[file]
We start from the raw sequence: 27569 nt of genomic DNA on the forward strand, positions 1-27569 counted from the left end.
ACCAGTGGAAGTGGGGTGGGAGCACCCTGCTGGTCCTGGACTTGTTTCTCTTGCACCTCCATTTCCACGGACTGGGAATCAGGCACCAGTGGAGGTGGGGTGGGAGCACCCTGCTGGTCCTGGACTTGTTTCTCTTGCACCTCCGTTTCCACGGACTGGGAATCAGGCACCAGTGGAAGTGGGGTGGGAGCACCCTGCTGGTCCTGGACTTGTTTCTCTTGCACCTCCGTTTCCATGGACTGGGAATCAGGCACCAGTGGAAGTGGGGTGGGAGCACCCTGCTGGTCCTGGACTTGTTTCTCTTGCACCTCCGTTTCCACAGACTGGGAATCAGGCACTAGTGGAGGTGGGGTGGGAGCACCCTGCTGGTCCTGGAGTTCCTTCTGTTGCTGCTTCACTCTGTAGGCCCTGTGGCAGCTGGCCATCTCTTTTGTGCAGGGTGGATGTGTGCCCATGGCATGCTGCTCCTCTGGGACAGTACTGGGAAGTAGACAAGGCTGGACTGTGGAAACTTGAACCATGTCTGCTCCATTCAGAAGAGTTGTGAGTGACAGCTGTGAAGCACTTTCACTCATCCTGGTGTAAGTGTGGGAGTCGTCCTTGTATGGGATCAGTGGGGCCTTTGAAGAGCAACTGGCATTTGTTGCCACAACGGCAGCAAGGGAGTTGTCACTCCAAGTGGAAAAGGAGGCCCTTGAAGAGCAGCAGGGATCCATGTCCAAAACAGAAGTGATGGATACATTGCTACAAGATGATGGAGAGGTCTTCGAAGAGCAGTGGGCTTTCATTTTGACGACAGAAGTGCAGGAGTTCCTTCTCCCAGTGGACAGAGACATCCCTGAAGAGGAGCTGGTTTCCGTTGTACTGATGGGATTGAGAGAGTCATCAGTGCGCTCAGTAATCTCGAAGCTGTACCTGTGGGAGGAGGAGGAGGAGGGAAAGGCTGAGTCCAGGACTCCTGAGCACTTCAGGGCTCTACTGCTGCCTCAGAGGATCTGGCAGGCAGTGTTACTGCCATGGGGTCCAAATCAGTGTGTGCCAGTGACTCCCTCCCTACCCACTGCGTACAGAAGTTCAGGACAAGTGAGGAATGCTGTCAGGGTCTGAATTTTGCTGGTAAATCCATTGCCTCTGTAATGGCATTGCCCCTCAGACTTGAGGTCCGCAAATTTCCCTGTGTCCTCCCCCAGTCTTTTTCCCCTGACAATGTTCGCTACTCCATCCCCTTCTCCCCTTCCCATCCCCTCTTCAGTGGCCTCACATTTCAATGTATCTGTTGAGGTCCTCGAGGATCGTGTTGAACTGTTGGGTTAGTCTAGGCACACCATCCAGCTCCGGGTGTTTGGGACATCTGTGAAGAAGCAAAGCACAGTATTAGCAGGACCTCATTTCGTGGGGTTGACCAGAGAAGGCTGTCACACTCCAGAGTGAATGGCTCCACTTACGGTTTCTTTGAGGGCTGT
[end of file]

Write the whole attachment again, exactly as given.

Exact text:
We start from the raw sequence: 27569 nt of genomic DNA on the forward strand, positions 1-27569 counted from the left end.
ACCAGTGGAAGTGGGGTGGGAGCACCCTGCTGGTCCTGGACTTGTTTCTCTTGCACCTCCATTTCCACGGACTGGGAATCAGGCACCAGTGGAGGTGGGGTGGGAGCACCCTGCTGGTCCTGGACTTGTTTCTCTTGCACCTCCGTTTCCACGGACTGGGAATCAGGCACCAGTGGAAGTGGGGTGGGAGCACCCTGCTGGTCCTGGACTTGTTTCTCTTGCACCTCCGTTTCCATGGACTGGGAATCAGGCACCAGTGGAAGTGGGGTGGGAGCACCCTGCTGGTCCTGGACTTGTTTCTCTTGCACCTCCGTTTCCACAGACTGGGAATCAGGCACTAGTGGAGGTGGGGTGGGAGCACCCTGCTGGTCCTGGAGTTCCTTCTGTTGCTGCTTCACTCTGTAGGCCCTGTGGCAGCTGGCCATCTCTTTTGTGCAGGGTGGATGTGTGCCCATGGCATGCTGCTCCTCTGGGACAGTACTGGGAAGTAGACAAGGCTGGACTGTGGAAACTTGAACCATGTCTGCTCCATTCAGAAGAGTTGTGAGTGACAGCTGTGAAGCACTTTCACTCATCCTGGTGTAAGTGTGGGAGTCGTCCTTGTATGGGATCAGTGGGGCCTTTGAAGAGCAACTGGCATTTGTTGCCACAACGGCAGCAAGGGAGTTGTCACTCCAAGTGGAAAAGGAGGCCCTTGAAGAGCAGCAGGGATCCATGTCCAAAACAGAAGTGATGGATACATTGCTACAAGATGATGGAGAGGTCTTCGAAGAGCAGTGGGCTTTCATTTTGACGACAGAAGTGCAGGAGTTCCTTCTCCCAGTGGACAGAGACATCCCTGAAGAGGAGCTGGTTTCCGTTGTACTGATGGGATTGAGAGAGTCATCAGTGCGCTCAGTAATCTCGAAGCTGTACCTGTGGGAGGAGGAGGAGGAGGGAAAGGCTGAGTCCAGGACTCCTGAGCACTTCAGGGCTCTACTGCTGCCTCAGAGGATCTGGCAGGCAGTGTTACTGCCATGGGGTCCAAATCAGTGTGTGCCAGTGACTCCCTCCCTACCCACTGCGTACAGAAGTTCAGGACAAGTGAGGAATGCTGTCAGGGTCTGAATTTTGCTGGTAAATCCATTGCCTCTGTAATGGCATTGCCCCTCAGACTTGAGGTCCGCAAATTTCCCTGTGTCCTCCCCCAGTCTTTTTCCCCTGACAATGTTCGCTACTCCATCCCCTTCTCCCCTTCCCATCCCCTCTTCAGTGGCCTCACATTTCAATGTATCTGTTGAGGTCCTCGAGGATCGTGTTGAACTGTTGGGTTAGTCTAGGCACACCATCCAGCTCCGGGTGTTTGGGACATCTGTGAAGAAGCAAAGCACAGTATTAGCAGGACCTCATTTCGTGGGGTTGACCAGAGAAGGCTGTCACACTCCAGAGTGAATGGCTCCACTTACGGTTTCTTTGAGGGCTGT